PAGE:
“I am super excited. It's just so exciting because you know we try to create beautiful music, whether you so by yourself or with other musicians, but you never know what other people are going to think about it. So it's always a relief when it turns out (that) people do love it. It's really exciting because we worked so incredibly hard on this music and it's really beautiful when it actually connects and works.”

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The global awards announced their nominees on Tuesday, under 86 categories, with local DJ Nkosinathi Black Coffee Maphumulo bagging a nomination alongside other African artists like WizKid, Angelique Kidjo, Burna Boy and Femi Kuti.

Deemed as the highest awards ceremony in the music industry globally, the awards are set to take place in January next year.

Pangaea is Kellerman’s sixth offering and is a collaboration with American composer and music producer David Arkenstone who celebrates his 5th Grammy nomination.

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“The album and the music carry two main themes – unity and that of taking care of our world. So Pangaea is the supercontinent that existed before it broke apart to form the existing continents. So the music is symbolic of being united. It calls for unity in a divided world and also calls for us to care about the earth.

“Working with Arkenstone has been amazing, especially considering his caliber, with 65 albums and has been famous since the 70s. He has been a big influence in my own career and it has been such a beautiful experience working with him.”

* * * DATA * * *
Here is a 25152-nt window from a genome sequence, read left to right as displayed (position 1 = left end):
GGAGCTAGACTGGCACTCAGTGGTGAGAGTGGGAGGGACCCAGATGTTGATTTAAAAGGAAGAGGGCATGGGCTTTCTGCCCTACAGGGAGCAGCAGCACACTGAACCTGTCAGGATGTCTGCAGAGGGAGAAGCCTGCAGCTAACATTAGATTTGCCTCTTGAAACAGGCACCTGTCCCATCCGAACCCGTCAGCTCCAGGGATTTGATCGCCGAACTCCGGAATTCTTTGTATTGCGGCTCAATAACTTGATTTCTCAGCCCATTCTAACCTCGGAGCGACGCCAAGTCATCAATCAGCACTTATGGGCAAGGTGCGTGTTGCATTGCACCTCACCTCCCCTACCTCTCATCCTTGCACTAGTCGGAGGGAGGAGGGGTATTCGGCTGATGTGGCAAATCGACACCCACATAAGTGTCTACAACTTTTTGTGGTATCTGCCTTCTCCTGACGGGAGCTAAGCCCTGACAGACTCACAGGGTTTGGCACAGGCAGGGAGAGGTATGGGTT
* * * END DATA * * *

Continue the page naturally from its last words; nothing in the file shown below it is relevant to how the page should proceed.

The pair started working together last year, right at the beginning of the pandemic although the conversation of working together had been looming for some time.

“We found a lot of time during the pandemic and managed to release it this September,” he added.

Kellerman found his music passion from a tender age, growing up in a house where only classical music and one Miriam Makeba album were played. His love quickly ballooned when his parents took him to a symphony concert and asked me which instrument he wanted to play.

“I loved the idea of expressing myself on the flute and using my breath, you know, like in talking or singing, and since the moment I started playing, when I first touched the flute, I just completely fell in love with it. As a 10-year-old boy, I had an amazing encouraging teacher and she just encouraged me, and it's been a love story since then.”